Iris Murdoch researched more on Plato's views regarding metaphor and art and related them to Socratic ideal and philosophy. In her study she concluded that Socratic discussion is not more of scientific investigation since the knowledge that was being analyzed is more personal and literary kind of knowledge rather than that of science. The level of knowledge shown in Plato's myth of the cave, involves an increase in both perceptual and conceptual accuracy in addition, it also explains emotional and social dynamic accuracy .This indicates that issues related to dialect requires a greater role for non rational elements and those that cannot be expressed such as images, which is a contrast of what philosophers tend to acknowledge. (Brune and Krohn, 2005, pg 63)
She argues that there are serious problems related to Socratic Dialogue such are the practical problems such as extensive periods of confusion, irritation, impatience, individual differences and other interpersonal frictions. Further more, they never seem to accomplish what they set to achieve. She quotes that “To be frank, in fifteen years of Socratic Dialogue I never experienced a consensus of the ideal mathematical type outside mathematics groups.” Also the Socrates in Plato's dialogues had similar problem. This indicates the type of knowledge they acquired which did not involve issues related to dialect but it is more of none literal knowledge. .All these were practical concerns but also there were more basic objections. They could not clarify in an understandable way any example given in form of structure and relate it in the light of the question at hand. They therefore never acquired the real knowledge hence they could never get out of the cave. As described above, the kind of knowledge that they acquired was too abstract it was also very barren and too verbal (Brune and Krohn, 2005, pg 73)
On the other hand we find that Bergson practiced “radical empiricism” as Milic Carpec suggests. Bergson argues that true empiricism is the one that holds the original self and digs more deep into its life. He says that true empiricism is the true metaphysics which he says is the object of perception. He claims that the true empiricism is not a doctrine concerning the source of knowledge or a segregation of all likely experiences. He argues that radical knowledge is neither traced nor induced rather it is only sensed. This is in contrast to the knowledge explained by Plato which was shown to have no association with dialect and was too abstract. In contrast to that of Plato, Bergson argues that true knowledge is an attempt to create experience but not being a captive of passivity of experience. True knowledge recognizes what can only be perceived but not being just a mixture of everyday experience and abstraction. It aims at individual specificity in relation to its object, the uniqueness of the individual which can only be sensed but not imagined. This brings out clearly the difference with Plato's view where knowledge was overall abstract and they could not relate a certain example with real life experiences to solve the problem at hand. (Mullarkey, 1999, pg 158).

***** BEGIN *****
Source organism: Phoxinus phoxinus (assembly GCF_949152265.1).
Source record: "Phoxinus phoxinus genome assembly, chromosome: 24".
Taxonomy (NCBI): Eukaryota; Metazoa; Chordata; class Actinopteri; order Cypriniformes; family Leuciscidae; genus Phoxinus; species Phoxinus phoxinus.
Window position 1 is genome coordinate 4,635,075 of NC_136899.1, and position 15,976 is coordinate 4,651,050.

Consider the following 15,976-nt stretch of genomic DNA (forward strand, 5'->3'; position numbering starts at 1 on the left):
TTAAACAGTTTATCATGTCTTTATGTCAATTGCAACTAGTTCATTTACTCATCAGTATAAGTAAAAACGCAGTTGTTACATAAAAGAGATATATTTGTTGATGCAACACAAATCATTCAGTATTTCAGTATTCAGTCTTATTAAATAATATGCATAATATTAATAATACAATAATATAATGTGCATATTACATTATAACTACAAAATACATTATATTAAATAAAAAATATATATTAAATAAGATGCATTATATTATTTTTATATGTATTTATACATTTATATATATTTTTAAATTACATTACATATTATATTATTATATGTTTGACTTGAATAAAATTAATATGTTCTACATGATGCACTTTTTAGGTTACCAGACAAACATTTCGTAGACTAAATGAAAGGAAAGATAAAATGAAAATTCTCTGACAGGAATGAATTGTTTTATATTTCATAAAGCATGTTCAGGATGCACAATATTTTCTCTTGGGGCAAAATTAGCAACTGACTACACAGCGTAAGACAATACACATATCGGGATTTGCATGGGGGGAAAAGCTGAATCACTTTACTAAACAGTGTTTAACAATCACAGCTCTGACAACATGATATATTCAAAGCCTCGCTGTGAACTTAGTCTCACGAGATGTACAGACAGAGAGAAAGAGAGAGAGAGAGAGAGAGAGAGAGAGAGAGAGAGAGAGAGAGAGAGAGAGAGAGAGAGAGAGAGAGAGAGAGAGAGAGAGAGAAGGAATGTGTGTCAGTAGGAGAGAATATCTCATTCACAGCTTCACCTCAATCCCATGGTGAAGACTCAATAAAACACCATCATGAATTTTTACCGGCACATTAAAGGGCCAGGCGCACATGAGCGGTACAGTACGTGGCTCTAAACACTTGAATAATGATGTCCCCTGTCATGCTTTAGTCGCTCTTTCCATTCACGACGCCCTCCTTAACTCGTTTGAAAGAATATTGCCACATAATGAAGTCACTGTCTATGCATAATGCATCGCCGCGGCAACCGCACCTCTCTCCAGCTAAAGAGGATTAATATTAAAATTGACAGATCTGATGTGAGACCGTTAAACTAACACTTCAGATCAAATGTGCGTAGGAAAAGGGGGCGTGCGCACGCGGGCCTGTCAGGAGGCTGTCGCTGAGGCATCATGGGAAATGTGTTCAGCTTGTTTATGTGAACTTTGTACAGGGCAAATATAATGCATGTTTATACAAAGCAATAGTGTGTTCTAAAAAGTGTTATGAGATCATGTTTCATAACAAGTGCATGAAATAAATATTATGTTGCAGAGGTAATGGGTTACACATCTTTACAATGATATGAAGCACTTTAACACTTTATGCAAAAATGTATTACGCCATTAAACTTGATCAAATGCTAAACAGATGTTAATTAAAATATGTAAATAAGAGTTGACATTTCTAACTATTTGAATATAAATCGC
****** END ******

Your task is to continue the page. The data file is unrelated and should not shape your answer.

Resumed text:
Analyzing on their similarities in regard to knowledge, you find that they both talk of object of perception. Murdoch says that the knowledge they were trying to investigate is much more personal and not associated to science as most philosophers argue. Similarly we find that Bergson talks of metaphysical object which he refers it as object of perception. These two theories cannot be applied in the world we are living today. Currently we need a mind that is innovative and is sensitive to the surrounding and the needs of people in order to survive. To some extent Bergson appeared to be real but not very sensitive to meet the current crisis which needs one to apply knowledge.
On the issue regarding skepticism, we find that Descartes on the second maxim he explains that he resolved to be firm and resolute in his action and not to entertain any less realistic opinion. He says that in life's actions, most frequently there is no delay that is acceptable and in times when it is away from our power to detect the opinions which carry the reality, we should follow the most credible. In addition, if we realize that there is no higher possibility in the one opinion than in the other, we should decide to follow an exact one and then consider it afterwards. In this section we find that Descartes is expressing some form of doubt since he says that if the first solution to our problem fails we should not stand still but one should follow the available solution at that time even though one is not sure of the out come. In the example he gives of a traveler, he expresses how the traveler should take another route even though one is not assured to get to the original destination. He argues it is better than remaining in the centre of the forest and stand still. This expresses skepticism that he encountered in his life (Descartes…et a,pg18).
On another instance he explains that some years have passed since he realized the many false beliefs that he had encountered until his youthful period which were regarded to be true. He argues that everything appears to be doubtful since he had founded his knowledge and his faith on these youthful values. Since that time he claims that he was persuaded that he must put off all opinions which he had initially accepted. He had to start to build a new from the groundwork in order to create firm and long lasting structure in sciences. However he waited until he reached a mature age where he had no hope of executing the design he had regarded to be true and strong. As a result of this he felt that he was in the wrong any time he deliberated on the time left for him to carry out the action. In this section we observe how Descartes expresses some skepticism while he analyses how his childhood values affected his decisions in his latter life. He doubts some of the things that he believed that they were true during his young stages of life. He is determined to change them and start anew laying a firm foundation but he has not yet managed. Therefore he still feels his life is full of doubts because he is controlled by his childhood values. The purpose of his skepticism is that it brings out the reality of life. In life, everyone has his opinions which he regards as true and the right ones to follow. However, one finds that the reverse is true and follows other opinions which appear to be standard and regarded as the right ones. Sometimes due to fate one is forced to follow a different idea since the planned one can never apply hence one has to risk at least to achieve something. His doubts bring out clearly the challenges of life that are common to everyone. He therefore tries to advice that one should give room to some of similar incidents in life that leaves one at the point of compromise (Descartes… et al 1996, pg66).